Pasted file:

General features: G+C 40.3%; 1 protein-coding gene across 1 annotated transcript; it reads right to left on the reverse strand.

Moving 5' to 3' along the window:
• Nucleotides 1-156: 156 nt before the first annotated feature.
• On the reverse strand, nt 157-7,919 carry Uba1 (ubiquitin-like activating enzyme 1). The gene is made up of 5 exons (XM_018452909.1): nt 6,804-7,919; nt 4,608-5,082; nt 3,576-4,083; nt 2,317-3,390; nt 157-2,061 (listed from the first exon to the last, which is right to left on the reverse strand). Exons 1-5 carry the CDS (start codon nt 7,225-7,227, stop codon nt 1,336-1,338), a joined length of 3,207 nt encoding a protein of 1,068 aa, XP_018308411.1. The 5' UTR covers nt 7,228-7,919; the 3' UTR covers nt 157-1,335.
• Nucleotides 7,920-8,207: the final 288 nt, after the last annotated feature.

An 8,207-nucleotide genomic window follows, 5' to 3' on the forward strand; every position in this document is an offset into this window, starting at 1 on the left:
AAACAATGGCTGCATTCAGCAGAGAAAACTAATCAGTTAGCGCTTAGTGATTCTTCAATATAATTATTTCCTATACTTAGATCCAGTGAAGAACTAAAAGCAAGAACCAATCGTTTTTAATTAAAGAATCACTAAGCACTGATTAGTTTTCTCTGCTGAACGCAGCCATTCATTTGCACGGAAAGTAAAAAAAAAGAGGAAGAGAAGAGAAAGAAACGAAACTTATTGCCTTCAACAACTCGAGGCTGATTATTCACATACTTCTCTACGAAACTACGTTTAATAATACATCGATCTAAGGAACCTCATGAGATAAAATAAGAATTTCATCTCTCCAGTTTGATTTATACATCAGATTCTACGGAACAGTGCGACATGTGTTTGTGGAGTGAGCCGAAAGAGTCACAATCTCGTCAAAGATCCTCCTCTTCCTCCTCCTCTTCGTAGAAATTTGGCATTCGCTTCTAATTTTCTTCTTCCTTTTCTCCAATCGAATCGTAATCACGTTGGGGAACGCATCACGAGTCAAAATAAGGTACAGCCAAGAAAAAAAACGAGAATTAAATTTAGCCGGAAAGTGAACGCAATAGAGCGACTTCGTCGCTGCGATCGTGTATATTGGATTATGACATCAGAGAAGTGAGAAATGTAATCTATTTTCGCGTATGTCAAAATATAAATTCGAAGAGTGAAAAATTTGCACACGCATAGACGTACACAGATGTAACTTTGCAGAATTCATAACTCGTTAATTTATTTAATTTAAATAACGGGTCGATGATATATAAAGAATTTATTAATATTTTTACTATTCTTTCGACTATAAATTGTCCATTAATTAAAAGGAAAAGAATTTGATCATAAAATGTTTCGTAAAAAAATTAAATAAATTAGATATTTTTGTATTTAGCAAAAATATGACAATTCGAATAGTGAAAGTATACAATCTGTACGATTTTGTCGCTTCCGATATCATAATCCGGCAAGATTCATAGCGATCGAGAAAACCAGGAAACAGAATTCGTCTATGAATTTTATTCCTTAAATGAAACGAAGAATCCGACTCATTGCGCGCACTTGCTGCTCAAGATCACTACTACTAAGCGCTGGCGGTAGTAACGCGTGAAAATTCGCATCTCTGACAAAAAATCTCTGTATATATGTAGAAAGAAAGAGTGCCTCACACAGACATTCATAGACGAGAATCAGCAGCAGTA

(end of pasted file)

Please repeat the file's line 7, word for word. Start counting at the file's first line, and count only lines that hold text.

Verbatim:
AAACAATGGCTGCATTCAGCAGAGAAAACTAATCAGTTAGCGCTTAGTGATTCTTCAATATAATTATTTCCTATACTTAGATCCAGTGAAGAACTAAAAGCAAGAACCAATCGTTTTTAATTAAAGAATCACTAAGCACTGATTAGTTTTCTCTGCTGAACGCAGCCATTCATTTGCACGGAAAGTAAAAAAAAAGAGGAAGAGAAGAGAAAGAAACGAAACTTATTGCCTTCAACAACTCGAGGCTGATTATTCACATACTTCTCTACGAAACTACGTTTAATAATACATCGATCTAAGGAACCTCATGAGATAAAATAAGAATTTCATCTCTCCAGTTTGATTTATACATCAGATTCTACGGAACAGTGCGACATGTGTTTGTGGAGTGAGCCGAAAGAGTCACAATCTCGTCAAAGATCCTCCTCTTCCTCCTCCTCTTCGTAGAAATTTGGCATTCGCTTCTAATTTTCTTCTTCCTTTTCTCCAATCGAATCGTAATCACGTTGGGGAACGCATCACGAGTCAAAATAAGGTACAGCCAAGAAAAAAAACGAGAATTAAATTTAGCCGGAAAGTGAACGCAATAGAGCGACTTCGTCGCTGCGATCGTGTATATTGGATTATGACATCAGAGAAGTGAGAAATGTAATCTATTTTCGCGTATGTCAAAATATAAATTCGAAGAGTGAAAAATTTGCACACGCATAGACGTACACAGATGTAACTTTGCAGAATTCATAACTCGTTAATTTATTTAATTTAAATAACGGGTCGATGATATATAAAGAATTTATTAATATTTTTACTATTCTTTCGACTATAAATTGTCCATTAATTAAAAGGAAAAGAATTTGATCATAAAATGTTTCGTAAAAAAATTAAATAAATTAGATATTTTTGTATTTAGCAAAAATATGACAATTCGAATAGTGAAAGTATACAATCTGTACGATTTTGTCGCTTCCGATATCATAATCCGGCAAGATTCATAGCGATCGAGAAAACCAGGAAACAGAATTCGTCTATGAATTTTATTCCTTAAATGAAACGAAGAATCCGACTCATTGCGCGCACTTGCTGCTCAAGATCACTACTACTAAGCGCTGGCGGTAGTAACGCGTGAAAATTCGCATCTCTGACAAAAAATCTCTGTATATATGTAGAAAGAAAGAGTGCCTCACACAGACATTCATAGACGAGAATCAGCAGCAGTA